The fertility rate has dramatically declined across Europe in recent years. Globally, over sixty-four countries have fallen below generation replacement levels and countries in eastern and southern Europe are registering the lowest birth rates in the history of humanity. Demographers emphasize that these developments could have serious repercussions for society and public policy - from a projected drastic loss of national population numbers to labor shortages and a swelling population of over-65s. Typically, analysts have approached the issue of low fertility quantitatively and from state levels. As a result, most research tends to elide any nuanced understanding of this significant trend. Filling a major gap, this timely book goes well beyond existing studies to investigate how people experience, understand and speak about what is called "low fertility." On the individual level, is there such a thing? How do people understand their choices and the perceived limitations on their lives? What is the meaning of motherhood for women today? How has the definition of "family" changed? What are the particularities of fertility decline in each country?And, perhaps most importantly, what does this tendency toward fewer births mean to the women and men who ultimately become demographic statistics?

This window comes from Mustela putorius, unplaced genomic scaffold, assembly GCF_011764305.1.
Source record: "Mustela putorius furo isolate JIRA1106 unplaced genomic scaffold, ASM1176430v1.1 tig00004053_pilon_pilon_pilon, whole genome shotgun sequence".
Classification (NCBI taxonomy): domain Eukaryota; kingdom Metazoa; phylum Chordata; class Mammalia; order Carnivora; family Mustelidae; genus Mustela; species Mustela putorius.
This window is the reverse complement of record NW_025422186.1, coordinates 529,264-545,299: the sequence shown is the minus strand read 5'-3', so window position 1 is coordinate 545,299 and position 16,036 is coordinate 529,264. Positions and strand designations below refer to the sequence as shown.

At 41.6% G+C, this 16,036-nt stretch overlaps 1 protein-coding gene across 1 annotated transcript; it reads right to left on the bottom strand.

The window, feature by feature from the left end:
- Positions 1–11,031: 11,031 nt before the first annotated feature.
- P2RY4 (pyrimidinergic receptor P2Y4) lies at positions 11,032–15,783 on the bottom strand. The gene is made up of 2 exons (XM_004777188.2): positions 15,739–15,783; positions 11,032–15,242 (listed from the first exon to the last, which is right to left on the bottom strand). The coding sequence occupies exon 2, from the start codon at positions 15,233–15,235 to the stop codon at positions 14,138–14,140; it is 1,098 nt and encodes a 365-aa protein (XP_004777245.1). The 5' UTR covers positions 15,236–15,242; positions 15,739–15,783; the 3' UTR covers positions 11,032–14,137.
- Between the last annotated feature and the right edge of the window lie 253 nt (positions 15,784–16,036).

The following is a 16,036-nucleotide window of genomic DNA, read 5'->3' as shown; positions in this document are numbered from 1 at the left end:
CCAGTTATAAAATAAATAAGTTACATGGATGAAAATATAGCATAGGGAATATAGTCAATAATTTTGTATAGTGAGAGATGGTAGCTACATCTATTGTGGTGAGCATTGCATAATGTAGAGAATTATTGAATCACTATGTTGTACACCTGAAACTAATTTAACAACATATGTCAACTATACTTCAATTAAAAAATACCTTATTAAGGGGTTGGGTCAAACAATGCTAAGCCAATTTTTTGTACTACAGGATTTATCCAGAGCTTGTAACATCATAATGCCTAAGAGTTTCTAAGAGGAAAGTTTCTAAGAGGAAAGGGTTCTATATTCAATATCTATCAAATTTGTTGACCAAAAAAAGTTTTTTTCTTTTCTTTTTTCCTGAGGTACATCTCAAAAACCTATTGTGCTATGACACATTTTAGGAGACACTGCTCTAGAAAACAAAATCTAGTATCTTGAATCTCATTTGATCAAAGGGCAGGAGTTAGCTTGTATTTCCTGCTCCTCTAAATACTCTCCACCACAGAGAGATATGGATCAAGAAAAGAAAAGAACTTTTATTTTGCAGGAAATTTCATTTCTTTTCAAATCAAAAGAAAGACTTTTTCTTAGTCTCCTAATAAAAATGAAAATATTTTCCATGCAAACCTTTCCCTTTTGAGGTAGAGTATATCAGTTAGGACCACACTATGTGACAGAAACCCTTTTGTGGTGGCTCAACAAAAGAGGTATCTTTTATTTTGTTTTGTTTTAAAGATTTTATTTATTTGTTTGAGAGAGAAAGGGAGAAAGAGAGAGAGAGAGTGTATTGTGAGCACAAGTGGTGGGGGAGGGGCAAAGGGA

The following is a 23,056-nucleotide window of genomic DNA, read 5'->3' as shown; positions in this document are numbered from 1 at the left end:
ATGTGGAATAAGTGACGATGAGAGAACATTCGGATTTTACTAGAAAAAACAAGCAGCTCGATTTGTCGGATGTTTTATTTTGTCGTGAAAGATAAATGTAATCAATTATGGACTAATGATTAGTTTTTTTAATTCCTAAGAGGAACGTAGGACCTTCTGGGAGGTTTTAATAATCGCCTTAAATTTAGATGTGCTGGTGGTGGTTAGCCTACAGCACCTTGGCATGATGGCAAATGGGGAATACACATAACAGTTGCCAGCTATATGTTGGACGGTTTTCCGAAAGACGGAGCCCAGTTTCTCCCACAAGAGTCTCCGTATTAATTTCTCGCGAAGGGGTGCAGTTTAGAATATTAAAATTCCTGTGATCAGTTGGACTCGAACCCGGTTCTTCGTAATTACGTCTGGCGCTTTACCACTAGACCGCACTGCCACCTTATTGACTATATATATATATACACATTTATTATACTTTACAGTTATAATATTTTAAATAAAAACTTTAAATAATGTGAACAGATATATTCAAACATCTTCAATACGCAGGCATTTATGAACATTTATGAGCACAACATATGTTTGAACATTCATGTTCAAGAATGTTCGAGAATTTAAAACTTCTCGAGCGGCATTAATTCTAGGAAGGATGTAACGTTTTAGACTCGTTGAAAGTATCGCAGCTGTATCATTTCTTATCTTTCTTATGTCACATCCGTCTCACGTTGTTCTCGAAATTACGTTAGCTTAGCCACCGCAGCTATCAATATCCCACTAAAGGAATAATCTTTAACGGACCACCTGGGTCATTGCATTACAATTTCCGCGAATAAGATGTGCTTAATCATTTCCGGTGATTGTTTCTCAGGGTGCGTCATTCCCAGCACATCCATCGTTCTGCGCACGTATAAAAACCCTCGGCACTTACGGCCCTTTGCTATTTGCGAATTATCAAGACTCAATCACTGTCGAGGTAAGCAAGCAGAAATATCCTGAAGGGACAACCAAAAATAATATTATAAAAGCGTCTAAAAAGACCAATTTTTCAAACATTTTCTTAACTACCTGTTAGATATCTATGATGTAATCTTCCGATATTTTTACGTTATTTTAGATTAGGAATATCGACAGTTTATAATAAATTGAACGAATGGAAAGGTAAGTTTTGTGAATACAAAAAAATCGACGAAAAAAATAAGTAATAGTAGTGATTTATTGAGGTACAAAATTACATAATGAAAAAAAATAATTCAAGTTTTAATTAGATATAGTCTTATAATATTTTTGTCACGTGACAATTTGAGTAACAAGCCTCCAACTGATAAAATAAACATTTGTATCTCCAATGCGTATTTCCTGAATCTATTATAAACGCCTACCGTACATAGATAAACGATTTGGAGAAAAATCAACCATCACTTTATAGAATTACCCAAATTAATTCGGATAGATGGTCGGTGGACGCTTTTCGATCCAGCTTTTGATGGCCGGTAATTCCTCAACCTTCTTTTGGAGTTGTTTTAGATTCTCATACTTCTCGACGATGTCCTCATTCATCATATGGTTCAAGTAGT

Offering new readings and a much deeper understanding of Europe's decline in fertility, this exciting book adds the voices of everyday people to previous state-centered studies. Overturning a number of assumptions, case studies show that having fewer children is often understood positively in Europe as a means to freedom and self-empowerment. Anyone wishing to understand what low fertility means to the people who live it will find this book essential reading.
Winner for the Most Notable Recent Edited Collection Book Prize for 2006, Council on the Anthropology and Reproduction (CAR) 'Each tightly written essay provides a challenging thesis; gives a historical and contemporary overview; marshals research scholarship; and draws an insightful and compelling conclusion. Excellent for college classes, including graduate courses, in sociology, gender studies, and European studies. Summing up: Highly recommended.' Choice Magazine (February 2006)